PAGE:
As U.S. construction market growth is expected to slow down in 2020, tire dealers should increase their role as consultants to their construction customers who are striving to eke out the most from their equipment.
"At the end of the day, everyone's going to be looking at where is the best use of their money when it comes to their machinery and their tires," according to Bruce Besancon, vice president, off-the-road sales, Yokohama Tire Corp., who said the construction market in North America, which is tied to housing starts and gross domestic product, fared well last year.
The OE construction tire market declined 3.8 percent in 2019, while tire replacement in infrastructure rose by 2.4 percent through November 2019 versus 2018, according to Michelin North America Inc.
"The year got off to a great start but slowed down in the second half," said Paul Hawkins, Titan International Inc.'s senior vice president, aftermarket sales, North America. "Overall, we were flat to down slightly versus 2018. On the OE side, a November 2019 report showed a 14 percent decline in construction vehicle turnover versus a year earlier, which has an impact on our business."
"We expect the construction industry to remain stable in 2020," said Tim Netzel, marketing director, off-the-road, U.S. and Canada at Bridgestone Americas Tire Operations.
"In this segment, we have seen positive trends in spending, with nearly 156,000 jobs created in the last year alone, according to the Associated General Contractors of America. Additionally, pending infrastructure reform could drive a stable construction industry for the foreseeable future. We expect this stability to translate to the tire market, as well."
Dodge Data & Analytics L.L.C., in its 2020 Dodge Construction Outlook, predicts that 2020 U.S. construction starts will slip 4 percent from the 2019 estimated level of activity.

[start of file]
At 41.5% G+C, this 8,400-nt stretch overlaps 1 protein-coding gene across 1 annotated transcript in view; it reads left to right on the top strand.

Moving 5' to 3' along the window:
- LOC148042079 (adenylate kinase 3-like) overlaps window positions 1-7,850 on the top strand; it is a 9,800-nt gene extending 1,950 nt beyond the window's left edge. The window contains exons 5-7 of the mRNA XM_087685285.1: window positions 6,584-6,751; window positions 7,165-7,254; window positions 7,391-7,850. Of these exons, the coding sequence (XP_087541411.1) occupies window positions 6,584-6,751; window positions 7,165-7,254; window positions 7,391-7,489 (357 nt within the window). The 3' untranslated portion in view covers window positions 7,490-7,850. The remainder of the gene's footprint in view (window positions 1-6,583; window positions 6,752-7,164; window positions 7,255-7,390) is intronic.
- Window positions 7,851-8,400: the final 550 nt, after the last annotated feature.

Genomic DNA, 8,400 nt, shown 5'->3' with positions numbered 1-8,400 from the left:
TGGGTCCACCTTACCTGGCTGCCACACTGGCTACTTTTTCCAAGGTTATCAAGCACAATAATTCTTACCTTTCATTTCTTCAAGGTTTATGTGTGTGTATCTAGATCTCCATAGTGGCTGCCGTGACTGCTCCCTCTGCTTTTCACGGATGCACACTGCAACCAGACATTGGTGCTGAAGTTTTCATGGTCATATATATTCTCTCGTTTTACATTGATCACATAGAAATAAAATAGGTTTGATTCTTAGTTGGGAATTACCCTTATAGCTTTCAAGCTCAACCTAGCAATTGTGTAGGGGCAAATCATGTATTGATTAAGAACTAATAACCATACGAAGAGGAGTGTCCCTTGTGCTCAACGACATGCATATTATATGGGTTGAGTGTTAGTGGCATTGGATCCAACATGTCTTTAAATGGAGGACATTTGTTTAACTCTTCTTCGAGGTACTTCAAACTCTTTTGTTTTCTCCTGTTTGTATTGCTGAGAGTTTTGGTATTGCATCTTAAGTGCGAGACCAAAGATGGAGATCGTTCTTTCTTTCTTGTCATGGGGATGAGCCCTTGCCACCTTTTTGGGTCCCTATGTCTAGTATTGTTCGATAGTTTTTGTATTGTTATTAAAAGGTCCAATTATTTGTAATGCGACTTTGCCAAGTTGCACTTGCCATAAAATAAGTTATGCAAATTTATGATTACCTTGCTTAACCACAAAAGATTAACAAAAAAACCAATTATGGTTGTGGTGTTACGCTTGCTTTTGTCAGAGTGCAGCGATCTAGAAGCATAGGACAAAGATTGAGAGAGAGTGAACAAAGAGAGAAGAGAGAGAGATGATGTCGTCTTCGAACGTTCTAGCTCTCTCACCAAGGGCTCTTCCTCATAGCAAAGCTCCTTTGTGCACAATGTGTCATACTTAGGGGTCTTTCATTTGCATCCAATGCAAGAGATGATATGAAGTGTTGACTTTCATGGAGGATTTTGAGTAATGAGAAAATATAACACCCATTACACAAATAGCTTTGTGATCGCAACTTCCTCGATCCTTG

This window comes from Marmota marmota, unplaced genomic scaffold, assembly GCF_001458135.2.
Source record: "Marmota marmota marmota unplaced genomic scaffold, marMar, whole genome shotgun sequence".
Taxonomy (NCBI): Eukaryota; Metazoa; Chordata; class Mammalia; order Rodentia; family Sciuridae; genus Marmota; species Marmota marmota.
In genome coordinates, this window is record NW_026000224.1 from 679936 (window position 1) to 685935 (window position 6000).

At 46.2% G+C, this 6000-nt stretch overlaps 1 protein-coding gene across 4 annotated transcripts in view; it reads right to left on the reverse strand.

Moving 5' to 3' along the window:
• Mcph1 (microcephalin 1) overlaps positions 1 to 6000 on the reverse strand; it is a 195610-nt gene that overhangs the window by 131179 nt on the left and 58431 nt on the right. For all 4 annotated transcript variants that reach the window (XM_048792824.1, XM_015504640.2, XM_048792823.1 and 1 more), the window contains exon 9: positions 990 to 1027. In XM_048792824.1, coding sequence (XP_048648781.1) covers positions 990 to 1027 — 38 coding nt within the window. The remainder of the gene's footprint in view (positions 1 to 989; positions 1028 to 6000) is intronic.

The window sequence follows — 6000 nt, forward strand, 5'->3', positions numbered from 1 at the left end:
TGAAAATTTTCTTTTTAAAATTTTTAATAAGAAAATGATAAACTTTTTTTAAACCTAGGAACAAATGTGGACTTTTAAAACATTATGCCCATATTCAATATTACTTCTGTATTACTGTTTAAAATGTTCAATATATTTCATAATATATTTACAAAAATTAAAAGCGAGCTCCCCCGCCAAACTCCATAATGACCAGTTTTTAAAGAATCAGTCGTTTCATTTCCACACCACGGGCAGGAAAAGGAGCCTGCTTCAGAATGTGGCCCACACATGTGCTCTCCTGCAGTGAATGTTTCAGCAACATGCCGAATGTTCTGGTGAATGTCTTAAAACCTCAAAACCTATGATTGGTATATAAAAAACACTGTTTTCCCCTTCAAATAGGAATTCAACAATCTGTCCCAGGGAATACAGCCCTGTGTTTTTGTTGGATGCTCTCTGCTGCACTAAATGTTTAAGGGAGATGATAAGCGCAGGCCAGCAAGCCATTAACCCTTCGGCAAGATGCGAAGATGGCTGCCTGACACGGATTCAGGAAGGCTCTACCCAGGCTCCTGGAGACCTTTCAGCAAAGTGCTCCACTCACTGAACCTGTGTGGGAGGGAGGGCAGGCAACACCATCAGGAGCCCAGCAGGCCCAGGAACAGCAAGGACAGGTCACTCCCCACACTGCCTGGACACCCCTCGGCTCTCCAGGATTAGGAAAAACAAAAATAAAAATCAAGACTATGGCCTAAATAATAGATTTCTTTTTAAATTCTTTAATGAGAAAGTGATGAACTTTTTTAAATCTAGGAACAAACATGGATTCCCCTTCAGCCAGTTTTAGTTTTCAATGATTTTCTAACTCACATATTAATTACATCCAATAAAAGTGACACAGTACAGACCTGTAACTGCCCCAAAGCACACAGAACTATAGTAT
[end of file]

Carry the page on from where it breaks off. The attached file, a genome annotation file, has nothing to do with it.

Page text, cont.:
"The recovery in construction starts that began during 2010 in the aftermath of the Great Recession is coming to an end," Richard Branch, chief economist for Dodge Data & Analytics, declared.
"Easing economic growth driven by mounting trade tensions and lack of skilled labor will lead to a broad-based but orderly pullback in construction starts in 2020. After increasing 3 percent in 2018, construction starts dipped an estimated 1 percent in 2019 and will fall 4 percent in 2020."
Branch said that while economic growth is slowing, it is not anticipated to contract this year. So while construction starts will decline, the level of activity will remain close to recent highs. The dollar value of starts for residential buildings will slide 6 percent, while starts for both non-residential buildings and non-building construction will drop 3 percent.
According to the Dodge report:
- Single-family housing starts are expected to dip 3 percent in 2020. Affordability issues and the tight supply of entry-level homes have kept demand for homes muted and buyers on the sidelines.
- Multi-family construction experienced eight years of growth since 2009, however, multi-family vacancy rates have moved sideways over the past year, suggesting that slower economic growth will weigh on the market in 2020. Multi-family starts are predicted to drop 13 percent in dollars.
- The dollar value of commercial building starts will fall 6 percent in 2020. The steepest declines will occur in commercial warehouses and hotels.
- The dollar value of manufacturing plant construction will slip 2 percent in 2020, following an estimated decline of 29 percent in 2019 due to rising trade tensions, suggesting the manufacturing sector is in contraction.
- Recent federal appropriations have kept funding for public works construction either steady or slightly higher—translating into continued growth in environmental and transportation infrastructure starts.
- Labor shortages plague the industry, and the impact of tariffs continues to be felt, despite a slight drop in the levels of concern about material and equipment prices and availability.
Despite the slowdown, construction companies are expected to continue investing in equipment, according to the Equipment Leasing & Finance Foundation.
Credit market conditions remain broadly healthy, the foundation said, noting that financial stress remains subdued and credit supply, while slightly tighter, still is not a cause for concern.
"However, demand for credit—especially by businesses—has weakened notably, which may portend a further slowdown in business investment in 2020," the foundation said.
After decelerating over the course of 2019, the U.S. economy appears poised to soften further in 2020. Equipment and software investment is on track for its weakest year of growth since 2016, weighed down by an annualized contraction in the third quarter—the first negative reading in over three years, the foundation said.